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Volkl Vertigo Motion v Atomic 9 22

post #1 of 14
Thread Starter 
 Looking to upgrade from my Volkl Vertigo G1's that i picked up a couple of years ago for real cheap. I hadn't skied since i was younger and hadn't had time throughout high school and college due to hockey, but picked it up again after graudation a couple of years ago and have improved greatly since then. I would consider myself intermediate/advanced - ski everything from blues to double blacks. Not much experience in the bumps or powder but would like a ski that I could learn/improve in those areas with. Most skiing done out east, with one trip per year out west (heading to Utah in 2 weeks). I'm looking at two different skis i have found on craigslist locally. Volkl Vertigo Motions for $140, and the Atomic 9 22's (2002) for $200. Does anyone have any recommendations on which of these is the better deal/ski. Both are in good used condition with no major repairs/issues.

Any help would be great, Thanks!

Evan
post #2 of 14
I've got a pair of 9.22s that I bought used in late '07 and that I have skied on at Mammoth on and off since then; I have enjoyed the 9.22s--they're very light, responsive, handle the steep quite well but also will go through bumps.  I bought a new pair of Fischer Cold Heats in early '08 and those are my primary skis now, and I do like them better than the 9.22s in most circumstances as they really will go through crud and loose snow a lot better.

Although the 9.22 is a pretty good ski, $200 is way too much for them--I paid $95 for my 9.22s in December 2007 (I also got them on Craigslist) and these were in perfect shape and at that time they were a 5 year old design (maybe 1 or 2 generations old); now they're about 4 generations old.  You can find new skis from the past 2 years for not much more than that.  For instance, check Evogear, which is now selling everything at its "outlet" for 35% off the stated price; it looks like you could get a brand new pair of '08-'09 Fischer Cool Heat with bindings for $449-35%=$291, and that sure would be better than paying $200 for 2002 vintage skis.  And Evogear isn't the only place that's selling recent skis for good prices--you can find them all over the internet.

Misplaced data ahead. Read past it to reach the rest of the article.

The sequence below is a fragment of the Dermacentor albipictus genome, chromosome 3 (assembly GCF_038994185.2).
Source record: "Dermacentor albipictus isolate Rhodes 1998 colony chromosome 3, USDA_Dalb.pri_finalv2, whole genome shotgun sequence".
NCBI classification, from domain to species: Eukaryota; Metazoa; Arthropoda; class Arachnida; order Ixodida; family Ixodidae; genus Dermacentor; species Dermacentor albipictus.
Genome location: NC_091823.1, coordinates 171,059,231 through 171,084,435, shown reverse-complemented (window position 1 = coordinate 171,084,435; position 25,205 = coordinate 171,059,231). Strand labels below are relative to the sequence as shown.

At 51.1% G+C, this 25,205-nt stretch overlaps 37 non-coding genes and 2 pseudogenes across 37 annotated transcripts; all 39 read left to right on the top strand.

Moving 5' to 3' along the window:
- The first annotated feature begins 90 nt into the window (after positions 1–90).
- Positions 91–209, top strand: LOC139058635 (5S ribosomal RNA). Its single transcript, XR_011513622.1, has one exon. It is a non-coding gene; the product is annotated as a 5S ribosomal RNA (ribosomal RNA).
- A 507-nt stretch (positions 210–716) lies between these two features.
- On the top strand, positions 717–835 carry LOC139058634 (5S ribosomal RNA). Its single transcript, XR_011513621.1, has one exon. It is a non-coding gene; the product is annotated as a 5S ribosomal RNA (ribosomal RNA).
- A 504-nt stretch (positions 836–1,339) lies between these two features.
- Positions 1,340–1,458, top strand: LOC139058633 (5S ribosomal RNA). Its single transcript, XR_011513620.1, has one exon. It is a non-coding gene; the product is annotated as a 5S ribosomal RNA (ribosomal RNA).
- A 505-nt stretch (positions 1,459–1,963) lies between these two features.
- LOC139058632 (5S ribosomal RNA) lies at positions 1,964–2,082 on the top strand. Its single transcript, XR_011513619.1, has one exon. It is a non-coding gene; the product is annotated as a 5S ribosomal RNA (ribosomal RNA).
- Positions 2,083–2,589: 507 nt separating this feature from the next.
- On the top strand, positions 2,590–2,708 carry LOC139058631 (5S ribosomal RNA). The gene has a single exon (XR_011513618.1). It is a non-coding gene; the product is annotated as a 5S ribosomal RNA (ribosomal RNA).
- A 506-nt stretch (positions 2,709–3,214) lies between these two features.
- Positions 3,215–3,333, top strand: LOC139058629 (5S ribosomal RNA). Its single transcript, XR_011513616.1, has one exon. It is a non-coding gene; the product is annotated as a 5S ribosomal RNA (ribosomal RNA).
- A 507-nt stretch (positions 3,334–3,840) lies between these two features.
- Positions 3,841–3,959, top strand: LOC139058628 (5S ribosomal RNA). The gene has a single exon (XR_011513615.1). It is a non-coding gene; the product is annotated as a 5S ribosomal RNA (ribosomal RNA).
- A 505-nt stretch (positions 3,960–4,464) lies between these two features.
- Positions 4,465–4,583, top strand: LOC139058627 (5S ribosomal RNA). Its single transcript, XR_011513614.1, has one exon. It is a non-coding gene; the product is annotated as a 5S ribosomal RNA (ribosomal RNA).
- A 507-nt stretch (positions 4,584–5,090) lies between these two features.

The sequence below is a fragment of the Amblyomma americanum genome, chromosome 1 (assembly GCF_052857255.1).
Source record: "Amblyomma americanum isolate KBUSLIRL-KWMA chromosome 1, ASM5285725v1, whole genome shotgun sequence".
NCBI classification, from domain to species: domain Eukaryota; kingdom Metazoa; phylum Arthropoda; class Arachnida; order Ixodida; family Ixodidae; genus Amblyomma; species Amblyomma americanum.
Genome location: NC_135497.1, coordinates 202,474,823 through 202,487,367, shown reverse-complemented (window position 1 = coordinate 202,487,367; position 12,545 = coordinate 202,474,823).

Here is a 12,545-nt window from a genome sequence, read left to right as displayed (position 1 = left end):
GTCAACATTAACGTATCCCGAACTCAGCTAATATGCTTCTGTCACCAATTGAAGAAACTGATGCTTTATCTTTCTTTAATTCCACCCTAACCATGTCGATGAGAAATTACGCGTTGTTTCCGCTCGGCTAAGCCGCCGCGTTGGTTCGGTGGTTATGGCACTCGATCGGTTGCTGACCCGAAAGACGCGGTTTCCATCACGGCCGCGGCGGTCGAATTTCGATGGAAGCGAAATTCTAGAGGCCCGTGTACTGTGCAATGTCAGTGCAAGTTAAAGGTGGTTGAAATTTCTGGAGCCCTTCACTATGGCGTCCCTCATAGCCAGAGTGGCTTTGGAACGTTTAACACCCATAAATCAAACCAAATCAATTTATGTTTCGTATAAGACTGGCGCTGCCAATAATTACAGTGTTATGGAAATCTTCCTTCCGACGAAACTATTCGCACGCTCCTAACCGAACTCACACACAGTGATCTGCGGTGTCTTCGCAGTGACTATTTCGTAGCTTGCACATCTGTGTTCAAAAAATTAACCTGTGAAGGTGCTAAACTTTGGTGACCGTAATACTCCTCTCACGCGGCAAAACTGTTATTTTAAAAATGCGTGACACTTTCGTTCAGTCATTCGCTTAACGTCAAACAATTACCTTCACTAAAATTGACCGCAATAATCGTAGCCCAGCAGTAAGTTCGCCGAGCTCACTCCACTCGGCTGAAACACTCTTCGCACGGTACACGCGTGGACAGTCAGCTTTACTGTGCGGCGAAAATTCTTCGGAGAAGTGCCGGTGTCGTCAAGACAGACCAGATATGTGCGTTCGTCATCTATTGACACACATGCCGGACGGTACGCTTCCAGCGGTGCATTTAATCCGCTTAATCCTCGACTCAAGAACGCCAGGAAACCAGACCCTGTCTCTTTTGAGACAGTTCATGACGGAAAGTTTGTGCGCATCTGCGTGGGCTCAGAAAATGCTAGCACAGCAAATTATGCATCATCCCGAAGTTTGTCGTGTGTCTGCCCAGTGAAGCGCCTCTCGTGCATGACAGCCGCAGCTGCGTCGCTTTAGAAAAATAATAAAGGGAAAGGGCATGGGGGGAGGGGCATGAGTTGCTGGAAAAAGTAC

Good luck, and make sure to post what you end up doing.
post #3 of 14
like he^^said, those skis are too old and virtually worthless. shop the net or ski shops used rentals.
post #4 of 14
Thread Starter 
Thanks a lot for your input! I'll look into other options and let you know what i end up doing...
post #5 of 14
Quote:
Originally Posted by Espencer15 View Post
...I would consider myself intermediate/advanced - ski everything from blues to double blacks. Not much experience in the bumps or powder but would like a ski that I could learn/improve in those areas with. Most skiing done out east, with one trip per year out west (heading to Utah in 2 weeks). I'm looking at two different skis i have found on craigslist locally. Volkl Vertigo Motions for $140, and the Atomic 9 22's (2002) for $200. Does anyone have any recommendations on which of these is the better deal/ski. Both are in good used condition with no major repairs/issues.
Any help would be great, Thanks!

Evan
AS it happens, I have both.
Atomic Betas 9.22 in a 190cm (atomic - ESS bindings)
Volkl Vertigo Motion in 184 cm (marker motion bindings)
I luv both. (less crazy about the Atomic bindings... they've worked ok, but just not crazy about the whole setup)

The atomics have a very 'traditional' feel, solid tip contact, rail a turn on hard condition like a 205 race ski of old. But, very easy flex (for me) and not difficult to turn at slower speeds. Mine are older cut, 102 tip, 68 waist, metal. I paid $100 for these.
The local mtn is mostly groomed because 95% of those on the hill are boarders and so suitable for doing 'non-stops' all day long. The Atomics are my go-to ski for this. There are some mogul fields but still very doable and fun with the atomics. They ski like a really nice SL ski, very possitve tip and tail response to pressure, not overly hard on the rebound unless you really load the ski.